Whichever category you see yourself fitting into, we can all learn something from Blue Zones about what it takes to live a long and happy life. We can learn from what people like Francesco embody.
The secret to a long and happy life is not one thing — it’s many.
The centenarians of Sardinia that have been researched and studied show us that multiple factors contribute to reaching 100.
- Eating well – Sardinians are known for the quality of their local foods, but also for how the exemplify the notion of ‘everything in moderation’. No one food group is ‘the enemy’ and should therefore be removed completely from your diet. They’re not afraid of carbs and they’ll enjoy small quantities of sugar without shame. Eating well is part of living well, and traditions surrounding food are part of the culture.
- Physical activity – It should come as no shock that Francesco’s daily walks up and down the steep hills of his neighborhood contribute to the fact that for a 98 year old, he is in terrific shape. He stands with great posture, and his joints still allow him to endure a great amount of daily activity. He doesn’t believe himself too old to do so, and rather gets a lot of enjoyment out of it. With a healthy, active body that allows him to spend time out in the world, it’s much easier for him to be in good spirits and see the beauty of the world he still gets to live in.
- Social interaction that keeps the mind engaged and challenged and that creates a sense of value and importance – Another key component to long-term health is consistent interaction across generations. Interacting with younger generations keeps individuals such as Francesco engaged mentally. Without this engagement and without some way to challenge the mind, elderly people’s health can deteriorate quick. Also, in a collectivist society where cultures emphasize the needs and goals of the group as a whole over the needs and desires of each individual, relationships with other members of the group and the interconnectedness between people play a central role in each person’s identity–and their well being in old age. Old people continue to have an important place in society, which from a mental health standpoint continues to give them a reason to live–an excitement to live and to continue to experience life.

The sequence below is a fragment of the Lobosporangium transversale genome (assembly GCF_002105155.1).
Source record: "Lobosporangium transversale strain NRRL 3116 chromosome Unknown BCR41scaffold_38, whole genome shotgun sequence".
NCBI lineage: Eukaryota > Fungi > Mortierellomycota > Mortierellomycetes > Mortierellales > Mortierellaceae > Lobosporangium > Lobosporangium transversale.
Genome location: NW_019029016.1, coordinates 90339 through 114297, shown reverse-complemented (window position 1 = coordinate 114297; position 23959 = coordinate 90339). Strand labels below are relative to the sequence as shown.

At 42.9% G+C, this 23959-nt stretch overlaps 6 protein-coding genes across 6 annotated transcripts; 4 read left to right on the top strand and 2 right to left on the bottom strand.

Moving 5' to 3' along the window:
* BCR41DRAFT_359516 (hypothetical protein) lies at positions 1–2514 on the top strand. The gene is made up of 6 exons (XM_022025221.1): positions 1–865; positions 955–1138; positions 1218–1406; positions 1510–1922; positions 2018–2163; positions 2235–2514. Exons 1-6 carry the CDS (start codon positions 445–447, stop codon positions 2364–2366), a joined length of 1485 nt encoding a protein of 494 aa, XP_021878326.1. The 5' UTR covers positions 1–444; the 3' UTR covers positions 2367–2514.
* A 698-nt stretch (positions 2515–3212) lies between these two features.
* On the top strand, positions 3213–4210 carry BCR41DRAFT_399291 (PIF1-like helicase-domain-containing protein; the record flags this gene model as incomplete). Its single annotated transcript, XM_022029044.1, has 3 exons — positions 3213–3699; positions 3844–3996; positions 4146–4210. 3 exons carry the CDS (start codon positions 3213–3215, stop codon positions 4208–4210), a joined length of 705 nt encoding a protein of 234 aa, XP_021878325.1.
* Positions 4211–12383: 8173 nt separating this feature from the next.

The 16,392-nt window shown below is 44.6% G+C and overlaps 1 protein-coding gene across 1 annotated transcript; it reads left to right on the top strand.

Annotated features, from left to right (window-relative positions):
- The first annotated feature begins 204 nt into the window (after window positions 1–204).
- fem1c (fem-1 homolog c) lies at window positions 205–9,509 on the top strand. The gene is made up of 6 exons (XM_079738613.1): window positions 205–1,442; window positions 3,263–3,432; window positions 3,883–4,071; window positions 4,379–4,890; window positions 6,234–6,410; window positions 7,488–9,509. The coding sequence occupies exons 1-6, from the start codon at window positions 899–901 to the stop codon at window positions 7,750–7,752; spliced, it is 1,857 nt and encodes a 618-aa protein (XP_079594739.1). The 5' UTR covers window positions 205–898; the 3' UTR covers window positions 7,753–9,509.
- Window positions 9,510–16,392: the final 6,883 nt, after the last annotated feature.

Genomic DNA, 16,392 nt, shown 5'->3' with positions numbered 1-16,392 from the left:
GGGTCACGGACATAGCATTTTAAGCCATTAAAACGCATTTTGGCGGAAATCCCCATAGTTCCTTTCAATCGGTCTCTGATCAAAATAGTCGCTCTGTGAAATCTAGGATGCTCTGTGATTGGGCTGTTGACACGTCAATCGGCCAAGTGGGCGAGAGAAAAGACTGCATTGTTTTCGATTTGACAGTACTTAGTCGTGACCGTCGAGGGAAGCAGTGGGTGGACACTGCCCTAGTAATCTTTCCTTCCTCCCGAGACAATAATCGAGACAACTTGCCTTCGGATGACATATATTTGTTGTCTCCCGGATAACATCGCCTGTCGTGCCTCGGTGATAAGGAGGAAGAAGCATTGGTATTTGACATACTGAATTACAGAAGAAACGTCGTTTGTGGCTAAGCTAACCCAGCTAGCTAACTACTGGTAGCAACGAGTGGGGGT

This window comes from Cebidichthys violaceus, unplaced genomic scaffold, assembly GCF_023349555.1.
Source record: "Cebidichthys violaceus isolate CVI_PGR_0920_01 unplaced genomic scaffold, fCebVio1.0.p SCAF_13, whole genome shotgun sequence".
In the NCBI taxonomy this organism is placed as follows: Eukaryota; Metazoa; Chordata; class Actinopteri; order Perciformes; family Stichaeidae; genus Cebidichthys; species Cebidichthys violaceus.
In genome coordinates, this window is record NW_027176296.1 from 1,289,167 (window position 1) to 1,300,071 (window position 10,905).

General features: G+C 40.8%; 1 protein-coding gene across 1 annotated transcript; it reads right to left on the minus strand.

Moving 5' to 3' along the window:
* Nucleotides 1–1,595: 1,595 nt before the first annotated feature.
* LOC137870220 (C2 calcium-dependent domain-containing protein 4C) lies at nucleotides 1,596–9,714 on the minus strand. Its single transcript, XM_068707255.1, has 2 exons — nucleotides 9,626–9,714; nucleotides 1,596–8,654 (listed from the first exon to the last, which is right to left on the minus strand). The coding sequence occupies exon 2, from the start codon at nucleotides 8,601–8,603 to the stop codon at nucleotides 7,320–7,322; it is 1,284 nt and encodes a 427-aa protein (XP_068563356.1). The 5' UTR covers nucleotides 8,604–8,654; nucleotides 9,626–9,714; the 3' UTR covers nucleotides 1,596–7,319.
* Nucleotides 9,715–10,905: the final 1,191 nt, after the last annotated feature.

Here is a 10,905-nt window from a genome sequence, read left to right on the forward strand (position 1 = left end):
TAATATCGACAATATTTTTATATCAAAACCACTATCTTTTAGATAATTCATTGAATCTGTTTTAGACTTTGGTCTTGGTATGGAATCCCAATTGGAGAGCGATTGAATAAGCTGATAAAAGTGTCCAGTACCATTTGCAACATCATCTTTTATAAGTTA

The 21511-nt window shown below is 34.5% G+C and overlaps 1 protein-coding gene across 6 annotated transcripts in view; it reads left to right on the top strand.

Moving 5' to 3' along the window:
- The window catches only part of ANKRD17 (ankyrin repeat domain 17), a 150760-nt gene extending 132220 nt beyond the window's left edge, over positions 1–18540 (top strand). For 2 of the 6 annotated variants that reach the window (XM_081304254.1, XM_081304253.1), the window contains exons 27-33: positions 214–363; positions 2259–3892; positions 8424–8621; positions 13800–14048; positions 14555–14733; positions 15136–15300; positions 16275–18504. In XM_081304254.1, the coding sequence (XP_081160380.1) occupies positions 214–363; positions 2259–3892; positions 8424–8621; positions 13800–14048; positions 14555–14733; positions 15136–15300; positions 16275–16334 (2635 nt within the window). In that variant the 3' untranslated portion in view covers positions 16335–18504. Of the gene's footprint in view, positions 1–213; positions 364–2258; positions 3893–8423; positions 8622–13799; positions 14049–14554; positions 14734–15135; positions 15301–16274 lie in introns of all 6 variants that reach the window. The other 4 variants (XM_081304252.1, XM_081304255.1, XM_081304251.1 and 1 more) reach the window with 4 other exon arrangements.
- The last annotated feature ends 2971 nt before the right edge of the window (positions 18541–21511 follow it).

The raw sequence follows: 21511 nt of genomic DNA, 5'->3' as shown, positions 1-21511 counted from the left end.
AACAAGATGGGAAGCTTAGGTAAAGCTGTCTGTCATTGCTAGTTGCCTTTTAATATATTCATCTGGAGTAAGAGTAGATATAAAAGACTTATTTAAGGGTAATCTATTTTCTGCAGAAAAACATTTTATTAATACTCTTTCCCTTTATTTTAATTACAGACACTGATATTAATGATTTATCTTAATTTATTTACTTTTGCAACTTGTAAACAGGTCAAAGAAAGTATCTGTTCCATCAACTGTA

- Finding beauty in the mundane — Francesco is delighted by his daily walks (passeggio) and the bliss of a glass of good Italian wine. He’s fallen in love with his simple routines. So too do many Sardinians, including the tradition of making a simple but delicious meal together with family, and enjoying it together.